# Mathematics and Education

A slow blog

## Who is the Most “Mathematically-intensive” of Them All?

Well, mathematics, of course. But what comes after that? Engineering, computer science, or economics perhaps? Answers differ, even according to the same definition of “mathematically intensive.”

In their article “Women in Academic Science: A Changing Landscape,” Ceci, Ginther, Kahn, and Williams categorize “mathematically-intensive” fields “on the basis of the mean GRE quantitative scores of graduates [sic] students in each field,” resulting in the figure below.

Figure 9. Percentage of PhDs awarded to females across STEM fields as a function of fields’ average GRE Quantitative Reasoning scores. Data shown here are drawn from Educational Testing Service (http://www.ets.org/s/gre/pdf/gre_guide.pdf) and the WebCASPAR database (https://ncsesdata.nsf.gov/webcaspar/).

Their summary: “the more math, the fewer women.”

This is not the case when computer science and mathematics are disaggregated. Moreover, other aspects of Figure 9 are puzzling. Here’s a quick plot of average GRE scores from the GRE Score Guide (the source cited by Ceci et al.) against percentages of female PhDs from the National Science Foundation.

It’s understandable why some names in Figure 9 might differ from those in the GRE Score Guide because Figure 9 combines statistics from NSF and ETS. Names and classifications of fields are not the same at each. Not so understandable are some differences between the scores in Figure 9 and GRE Score Guide.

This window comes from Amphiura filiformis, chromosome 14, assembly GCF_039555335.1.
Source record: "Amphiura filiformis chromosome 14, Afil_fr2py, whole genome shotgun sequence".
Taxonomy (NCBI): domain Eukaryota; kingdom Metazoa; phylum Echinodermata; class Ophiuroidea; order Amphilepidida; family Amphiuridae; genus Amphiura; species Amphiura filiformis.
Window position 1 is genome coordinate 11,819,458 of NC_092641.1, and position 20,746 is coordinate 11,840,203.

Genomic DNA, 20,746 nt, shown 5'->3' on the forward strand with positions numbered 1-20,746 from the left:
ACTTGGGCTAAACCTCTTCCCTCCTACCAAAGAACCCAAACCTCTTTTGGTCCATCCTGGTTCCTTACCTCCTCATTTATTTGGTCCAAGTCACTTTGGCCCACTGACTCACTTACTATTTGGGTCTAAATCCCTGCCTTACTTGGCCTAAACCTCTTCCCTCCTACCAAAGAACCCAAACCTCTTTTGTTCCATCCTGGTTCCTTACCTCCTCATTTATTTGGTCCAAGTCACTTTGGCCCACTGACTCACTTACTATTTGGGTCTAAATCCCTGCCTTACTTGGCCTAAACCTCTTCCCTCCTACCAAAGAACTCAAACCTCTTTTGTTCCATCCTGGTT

Name and score in Figure 9 Score and name in GRE Score Guide, Table 4 Psychology 149 149 Psychology Life Science 151 151 Life Sciences Social Science 152 150 Social Sciences Geoscience 154 154 Earth Sciences (? no scores given for Geosciences) Economics 159 160 Economics Physical Sciences 159 158 Physical Sciences Engineering 160 159 Engineering Mathematics/Computer Science 160 157 Computer and Information Sciences 162 Mathematical Sciences

Reasons for some discrepancies are easy to guess. In the ETS classification, Physical Sciences includes Computer and Information Sciences, and Mathematical Sciences. The score listed may be a weighted average of other fields that ETS lists under Physical Sciences. Similarly, the score computed for Social Sciences might have excluded scores for Psychology and Economics.

In the GRE Score Guide, Mathematical Sciences are composed of Actuarial Science, Applied Mathematics, Mathematics, Probability, Statistics, Mathematical Sciences—Other. Also, Computer Science is a subcategory of Computer and Information Science. However, the Guide does not give scores for these categories. Perhaps the GRE scores did not come from the GRE Score Guide, but from some other ETS source. But, if that’s the case, why not report scores separately for Mathematics and for Computer Science? (And why ignore the more general categories?)

Reasons for the discrepancies in scores for Economics and Engineering are harder to guess. Suggestions are welcome.